Marple Local History Society Trips

Each year members of the Society have a choice of trips to various historical locations to choose from, the cost of which varies dependent on the destination.

Some times we leave Marple early in the morning to visit factories and mills many miles away before returning in the evening. We've been to Blackpool to climb the tower, eating fish and chips to fortify us for a trip on a tram to see the lights. We've also had an afternoon trip along the Peak Forest Canal before a buffet at the Ring o' Bells.

Stott Bobbin Mill

Spring Outing 5th April 2022 Suffragette Manchester

tripIn November 2021, Manchester City Councillor Andrew Simcock came to speak to the Society about how he arranged for a bronze statue of suffragette Emmeline Pankhurst to be made and placed in St Peter’s Square Manchester in 2018. Following the talk many people wanted to go to Manchester to see the statue. We suggested that Andrew himself might guide us, but he felt that Blue Badge Guide Jonathan Schofield would do a better job, and so it was that on the afternoon of Tuesday 5th April 2022, 16 of us met with Jonathan at the ‘Meeting Circle’ in which the bronze ‘Mrs Pankhurst’ stands.

Read more: Spring Outing 5th April 2022 Suffragette Manchester

Stockport Stroll: Autumn 2021

 1937 Lancashire BirdgeCovid has a lot to answer for. Not only has it disrupted our monthly meetings for well over a year but it has also eliminated the interesting trips that Judith arranges several times a year. It has been a long and barren period but there is light at the end of the tunnel. Because there were intimations of demand over the summer Judith decided to arrange an uncomplicated trip to test the water. No coach arrangements. No coffee stops. Space for social distancing. Where? The obvious answer was Stockport - a walk around the town centre to see how it has developed. And she was right. There was a demand for such a tour. In fact enough demand for a second auxiliary tour to accommodate those who couldn’t make the first. The primary tour on 21st October 2021, the auxiliary tour on 12th November.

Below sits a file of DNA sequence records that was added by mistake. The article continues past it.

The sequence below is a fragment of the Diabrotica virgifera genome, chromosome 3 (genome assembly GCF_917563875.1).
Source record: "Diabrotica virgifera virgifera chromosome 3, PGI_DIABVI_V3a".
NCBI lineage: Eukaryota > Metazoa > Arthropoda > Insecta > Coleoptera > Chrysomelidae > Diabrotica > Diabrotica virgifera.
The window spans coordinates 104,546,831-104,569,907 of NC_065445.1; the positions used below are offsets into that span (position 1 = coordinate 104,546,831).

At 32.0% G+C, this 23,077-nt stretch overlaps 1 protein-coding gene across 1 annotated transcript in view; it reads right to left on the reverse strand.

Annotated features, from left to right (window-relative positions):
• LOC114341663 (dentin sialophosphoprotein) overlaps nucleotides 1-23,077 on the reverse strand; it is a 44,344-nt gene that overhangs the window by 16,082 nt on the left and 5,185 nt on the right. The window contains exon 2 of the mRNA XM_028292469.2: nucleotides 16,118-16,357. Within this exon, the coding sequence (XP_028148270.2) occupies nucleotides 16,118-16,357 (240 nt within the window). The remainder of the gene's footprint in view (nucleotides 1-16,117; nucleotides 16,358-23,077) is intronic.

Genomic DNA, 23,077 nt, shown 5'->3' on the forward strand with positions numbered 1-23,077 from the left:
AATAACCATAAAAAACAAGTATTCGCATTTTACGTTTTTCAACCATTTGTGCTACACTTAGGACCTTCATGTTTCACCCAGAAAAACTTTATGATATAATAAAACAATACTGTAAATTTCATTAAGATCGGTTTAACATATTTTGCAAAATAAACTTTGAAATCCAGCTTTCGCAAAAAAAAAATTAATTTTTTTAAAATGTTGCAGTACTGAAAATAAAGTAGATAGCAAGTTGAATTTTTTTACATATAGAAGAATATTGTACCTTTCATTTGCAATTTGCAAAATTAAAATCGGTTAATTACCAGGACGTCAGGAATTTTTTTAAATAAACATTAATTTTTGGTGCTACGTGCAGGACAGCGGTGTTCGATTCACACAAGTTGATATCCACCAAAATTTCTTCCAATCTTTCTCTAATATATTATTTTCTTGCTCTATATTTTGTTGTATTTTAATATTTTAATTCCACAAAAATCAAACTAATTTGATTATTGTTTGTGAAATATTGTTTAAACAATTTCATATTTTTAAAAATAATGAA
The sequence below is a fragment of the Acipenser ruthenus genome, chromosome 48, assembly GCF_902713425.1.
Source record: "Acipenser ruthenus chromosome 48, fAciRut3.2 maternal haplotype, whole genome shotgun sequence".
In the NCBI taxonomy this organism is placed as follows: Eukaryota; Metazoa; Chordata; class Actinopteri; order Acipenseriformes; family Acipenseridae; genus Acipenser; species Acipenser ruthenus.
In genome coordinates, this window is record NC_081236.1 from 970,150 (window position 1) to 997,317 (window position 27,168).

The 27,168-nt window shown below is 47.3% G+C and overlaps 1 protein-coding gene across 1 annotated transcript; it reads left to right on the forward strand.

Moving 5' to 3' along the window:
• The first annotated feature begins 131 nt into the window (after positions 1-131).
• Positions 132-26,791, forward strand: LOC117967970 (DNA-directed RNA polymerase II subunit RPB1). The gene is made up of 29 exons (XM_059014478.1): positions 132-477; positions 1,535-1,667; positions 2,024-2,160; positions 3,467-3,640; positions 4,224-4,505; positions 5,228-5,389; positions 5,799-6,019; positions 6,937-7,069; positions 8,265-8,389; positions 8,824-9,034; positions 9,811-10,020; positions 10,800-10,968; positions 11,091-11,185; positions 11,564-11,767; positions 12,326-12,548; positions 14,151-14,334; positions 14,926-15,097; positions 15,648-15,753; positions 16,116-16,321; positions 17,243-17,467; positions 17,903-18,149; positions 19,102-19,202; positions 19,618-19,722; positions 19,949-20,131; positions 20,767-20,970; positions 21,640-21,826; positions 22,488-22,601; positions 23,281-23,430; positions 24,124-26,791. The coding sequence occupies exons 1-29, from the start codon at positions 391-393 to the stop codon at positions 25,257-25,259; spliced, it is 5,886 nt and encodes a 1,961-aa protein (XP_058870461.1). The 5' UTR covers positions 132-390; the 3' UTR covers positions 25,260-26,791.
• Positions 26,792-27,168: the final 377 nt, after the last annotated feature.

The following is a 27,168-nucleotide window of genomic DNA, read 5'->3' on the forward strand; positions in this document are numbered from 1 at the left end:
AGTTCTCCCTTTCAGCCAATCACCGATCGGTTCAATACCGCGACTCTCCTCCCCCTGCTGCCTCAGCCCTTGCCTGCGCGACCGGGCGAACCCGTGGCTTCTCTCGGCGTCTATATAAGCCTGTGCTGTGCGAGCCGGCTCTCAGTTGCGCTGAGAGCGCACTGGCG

Read more: Stockport Stroll: Autumn 2021 

Poynton Walk

walk 1One family has dominated Poynton for over 600 years, the Warren family. Edward Warren became Baron Stockport in 1332 and he purchased the manor of Poynton as his family hereditament. And so it remained although when property was passed on through the female line it changed to first Bulkeley and then Vernon in the nineteenth century.

The other enduring and influential feature of Poynton is the Red Rock Fault, a major fault which runs approximately along the line of Towers Road. Everything to the west of this line is 600 feet lower so in effect the coal measures were far more difficult to reach. The area to the east, stretching towards Higher Poynton has several thick seams of coal, 44 feet in total thickness. This was much easier to mine than the thin seams in surrounding districts such as Marple or New Mills and eventually resulted in more than eighty mines being sunk over time in the village.

Read more: Poynton Walk 

Summer Stroll 'C' 2020 - July

original mineral mill from canal 640Tramway Wharf and its related industries

This walk is focused around the Marple tramway Upper Wharf, its role in the completion of the Peak Forest Canal and the associated cargoes it would have carried.

(1) The route starts with parking on Strines Road, alongside Marple recreation ground.

(2) After crossing the road, walk through the site of Oldknow’s limekilns. The interpretation board here has a good artist’s impression of how the kilns used to look as well as an interesting period plan showing the lime kilns and associated buildings in relation to Samuel Oldknow’s private basin and wharves on the upper level of the canal.
Limestone and lime was the primary reason for the construction of the Peak Forest canal. With the industrial revolution in full swing its uses in agriculture (for soil stabilisation and fertilisation) and construction (for mortars, paints and cements) were in high demand as well as its use as a high quality building stone. This canal was designed to bring primarily lime, as well as coal and gritstone, from the quarries of Derbyshire through the Bugsworth canal basin complex and onwards to Manchester. When the railways developed, transport by train became practical via an interchange at Guide Bridge near Ashton-under-Lyne.

Read more: Summer Stroll 'C' 2020 - July